Introduction: Representation learning allows artificial intelligence (AI) models to learn useful features from large, unlabelled datasets. This can reduce the need for labelled data across a range of downstream tasks. It was hypothesised that wave segmentation would be a useful form of electrocardiogram (ECG) representation learning. In addition to reducing labelled data requirements, segmentation masks may provide a mechanism for explainable AI. This study details the development and evaluation of a Wave Segmentation Pretraining (WaSP) application. Materials and Methods: Pretraining: A non-AI-based ECG signal and image simulator was developed to generate ECGs and wave segmentation masks. U-Net models were trained to segment waves from synthetic ECGs. Dataset: The raw sample files from the PTB-XL dataset were downloaded. Each ECG was also plotted into an image. Fine-tuning and evaluation: A hold-out approach was used with a 60:20:20 training/validation/test set split. The encoder portions of the U-Net models were fine-tuned to classify PTB-XL ECGs for two tasks: sinus rhythm (SR) vs atrial fibrillation (AF), and myocardial infarction (MI) vs normal ECGs. The fine-tuning was repeated without pretraining. Results were compared. Explainable AI: an example pipeline combining AI-derived segmentation masks and a rule-based AF detector was developed and evaluated. Results: WaSP consistently improved model performance on downstream tasks for both ECG signals and images. The difference between non-pretrained models and models pretrained for wave segmentation was particularly marked for ECG image analysis. A selection of segmentation masks are shown. An AF detection algorithm comprising both AI and rule-based components performed less well than end-to-end AI models but its outputs are proposed to be highly explainable. An example output is shown. Conclusion: WaSP using synthetic data and labels allows AI models to learn useful features for downstream ECG analysis with real-world data. Segmentation masks provide an intermediate output that may facilitate confidence calibration in the context of end-to-end AI. It is possible to combine AI-derived segmentation masks and rule-based diagnostic classifiers for explainable ECG analysis.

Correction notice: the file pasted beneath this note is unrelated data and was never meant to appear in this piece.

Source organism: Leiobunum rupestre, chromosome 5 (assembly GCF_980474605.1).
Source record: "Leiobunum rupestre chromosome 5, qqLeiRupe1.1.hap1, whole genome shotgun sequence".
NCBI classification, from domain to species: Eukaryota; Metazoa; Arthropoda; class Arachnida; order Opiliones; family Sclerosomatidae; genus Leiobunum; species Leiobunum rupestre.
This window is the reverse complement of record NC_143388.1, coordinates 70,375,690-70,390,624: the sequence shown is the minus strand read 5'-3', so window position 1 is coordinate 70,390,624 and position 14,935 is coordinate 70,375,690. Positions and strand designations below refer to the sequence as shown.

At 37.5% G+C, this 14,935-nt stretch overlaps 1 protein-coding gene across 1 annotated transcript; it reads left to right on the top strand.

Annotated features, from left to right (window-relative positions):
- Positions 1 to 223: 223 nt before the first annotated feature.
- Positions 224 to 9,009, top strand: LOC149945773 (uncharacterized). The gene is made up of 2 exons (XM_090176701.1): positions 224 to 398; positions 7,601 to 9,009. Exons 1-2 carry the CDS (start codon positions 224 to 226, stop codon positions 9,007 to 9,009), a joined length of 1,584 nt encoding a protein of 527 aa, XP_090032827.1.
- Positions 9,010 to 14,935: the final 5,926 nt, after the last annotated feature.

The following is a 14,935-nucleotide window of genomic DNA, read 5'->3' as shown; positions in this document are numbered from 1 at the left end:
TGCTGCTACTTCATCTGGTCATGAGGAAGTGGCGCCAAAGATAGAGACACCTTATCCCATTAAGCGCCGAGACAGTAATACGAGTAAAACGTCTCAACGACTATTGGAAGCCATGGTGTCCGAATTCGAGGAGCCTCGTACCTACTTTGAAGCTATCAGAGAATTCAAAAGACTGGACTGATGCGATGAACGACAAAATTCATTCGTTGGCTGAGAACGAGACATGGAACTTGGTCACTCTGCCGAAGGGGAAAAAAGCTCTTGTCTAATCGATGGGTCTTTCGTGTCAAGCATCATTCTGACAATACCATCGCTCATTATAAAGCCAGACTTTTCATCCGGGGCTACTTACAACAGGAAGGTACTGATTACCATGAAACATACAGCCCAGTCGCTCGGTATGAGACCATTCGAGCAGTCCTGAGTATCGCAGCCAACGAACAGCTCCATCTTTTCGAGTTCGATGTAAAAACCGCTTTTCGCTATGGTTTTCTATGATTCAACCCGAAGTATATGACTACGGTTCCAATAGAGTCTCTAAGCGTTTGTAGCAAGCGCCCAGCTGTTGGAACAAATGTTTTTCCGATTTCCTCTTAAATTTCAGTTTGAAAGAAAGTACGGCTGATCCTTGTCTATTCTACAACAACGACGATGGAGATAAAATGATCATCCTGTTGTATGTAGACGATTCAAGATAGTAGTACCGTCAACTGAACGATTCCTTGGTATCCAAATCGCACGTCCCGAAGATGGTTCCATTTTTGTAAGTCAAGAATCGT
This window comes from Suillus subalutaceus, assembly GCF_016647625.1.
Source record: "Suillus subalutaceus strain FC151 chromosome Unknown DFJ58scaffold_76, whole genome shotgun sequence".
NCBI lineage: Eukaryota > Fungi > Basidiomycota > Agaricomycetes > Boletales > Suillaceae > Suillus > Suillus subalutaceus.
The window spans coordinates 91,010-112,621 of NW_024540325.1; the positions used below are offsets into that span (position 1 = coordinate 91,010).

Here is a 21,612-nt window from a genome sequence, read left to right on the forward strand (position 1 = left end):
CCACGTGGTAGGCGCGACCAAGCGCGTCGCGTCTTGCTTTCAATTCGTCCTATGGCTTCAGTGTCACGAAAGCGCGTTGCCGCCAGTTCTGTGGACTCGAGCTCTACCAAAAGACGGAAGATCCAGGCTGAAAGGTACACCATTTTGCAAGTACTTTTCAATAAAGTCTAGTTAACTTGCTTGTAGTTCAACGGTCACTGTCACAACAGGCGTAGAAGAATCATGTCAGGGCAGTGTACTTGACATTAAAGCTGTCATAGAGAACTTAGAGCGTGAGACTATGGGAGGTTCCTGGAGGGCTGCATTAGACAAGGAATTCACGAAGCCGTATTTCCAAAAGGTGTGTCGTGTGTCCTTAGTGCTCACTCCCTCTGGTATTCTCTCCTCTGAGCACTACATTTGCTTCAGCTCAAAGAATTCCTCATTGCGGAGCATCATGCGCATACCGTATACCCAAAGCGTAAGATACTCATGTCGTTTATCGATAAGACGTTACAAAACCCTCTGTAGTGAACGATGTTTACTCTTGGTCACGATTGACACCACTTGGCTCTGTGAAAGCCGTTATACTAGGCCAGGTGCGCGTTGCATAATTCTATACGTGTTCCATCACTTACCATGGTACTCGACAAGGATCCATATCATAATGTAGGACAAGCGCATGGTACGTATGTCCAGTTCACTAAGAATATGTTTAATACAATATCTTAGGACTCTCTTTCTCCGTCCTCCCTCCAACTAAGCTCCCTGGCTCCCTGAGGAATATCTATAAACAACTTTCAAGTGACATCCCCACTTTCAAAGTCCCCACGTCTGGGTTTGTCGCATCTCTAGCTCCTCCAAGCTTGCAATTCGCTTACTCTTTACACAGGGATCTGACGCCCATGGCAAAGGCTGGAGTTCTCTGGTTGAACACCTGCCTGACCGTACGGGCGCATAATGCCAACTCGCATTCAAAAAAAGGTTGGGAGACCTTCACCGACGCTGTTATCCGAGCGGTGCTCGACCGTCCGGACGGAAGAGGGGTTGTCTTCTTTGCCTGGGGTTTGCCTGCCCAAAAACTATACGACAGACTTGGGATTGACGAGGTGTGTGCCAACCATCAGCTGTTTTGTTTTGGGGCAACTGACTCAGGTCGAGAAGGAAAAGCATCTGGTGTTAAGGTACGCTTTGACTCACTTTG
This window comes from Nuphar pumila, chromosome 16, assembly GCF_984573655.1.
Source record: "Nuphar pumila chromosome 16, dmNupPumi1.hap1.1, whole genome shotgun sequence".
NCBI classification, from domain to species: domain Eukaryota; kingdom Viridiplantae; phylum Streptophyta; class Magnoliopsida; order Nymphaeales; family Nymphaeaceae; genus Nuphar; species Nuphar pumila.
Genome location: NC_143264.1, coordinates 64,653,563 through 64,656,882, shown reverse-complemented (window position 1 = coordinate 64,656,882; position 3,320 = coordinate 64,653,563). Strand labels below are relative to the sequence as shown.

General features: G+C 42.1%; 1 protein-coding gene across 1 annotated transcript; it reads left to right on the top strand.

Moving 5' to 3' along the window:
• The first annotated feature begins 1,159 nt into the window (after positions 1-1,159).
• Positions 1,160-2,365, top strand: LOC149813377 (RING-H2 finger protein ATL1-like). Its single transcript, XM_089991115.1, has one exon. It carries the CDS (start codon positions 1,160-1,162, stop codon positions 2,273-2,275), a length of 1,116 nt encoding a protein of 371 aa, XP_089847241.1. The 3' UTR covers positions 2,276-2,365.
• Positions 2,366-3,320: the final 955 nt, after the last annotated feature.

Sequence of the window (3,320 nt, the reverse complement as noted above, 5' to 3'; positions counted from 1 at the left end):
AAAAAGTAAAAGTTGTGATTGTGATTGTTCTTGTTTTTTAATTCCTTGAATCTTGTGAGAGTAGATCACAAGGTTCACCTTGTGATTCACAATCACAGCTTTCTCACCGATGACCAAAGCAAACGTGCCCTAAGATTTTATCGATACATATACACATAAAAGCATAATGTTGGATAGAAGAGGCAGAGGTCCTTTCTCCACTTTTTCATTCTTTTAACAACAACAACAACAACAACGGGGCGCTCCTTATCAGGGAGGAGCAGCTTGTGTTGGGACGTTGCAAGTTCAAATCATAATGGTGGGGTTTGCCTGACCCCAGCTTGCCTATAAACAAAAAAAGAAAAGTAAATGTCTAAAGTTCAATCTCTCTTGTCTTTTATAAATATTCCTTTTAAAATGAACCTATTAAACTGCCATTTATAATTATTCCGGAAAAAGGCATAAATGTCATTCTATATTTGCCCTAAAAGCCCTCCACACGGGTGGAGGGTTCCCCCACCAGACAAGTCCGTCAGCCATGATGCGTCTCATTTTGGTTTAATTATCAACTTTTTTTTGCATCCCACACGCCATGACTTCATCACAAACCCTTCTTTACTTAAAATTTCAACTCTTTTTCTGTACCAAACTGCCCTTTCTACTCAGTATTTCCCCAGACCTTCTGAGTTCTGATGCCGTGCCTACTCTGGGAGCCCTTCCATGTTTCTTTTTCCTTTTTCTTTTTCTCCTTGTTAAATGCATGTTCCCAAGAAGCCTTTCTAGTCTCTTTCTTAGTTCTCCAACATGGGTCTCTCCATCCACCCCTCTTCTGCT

Bibliographical noteFunding information:
RBr holds a Ph.D. scholarship from the Eastern Corridor Medical Engineering Centre that is supported by the European Union’s INTERREG VA Programme, managed by the Special EU Programmes Body (SEUPB). This research was also supported by the Craigavon Cardiac Care Association, whom we wish to thank for their active support of cardiovascular research in Northern Ireland over the last 50 years.
- Artificial intelligence
- Machine learning
- Explainable AI
- Representation learning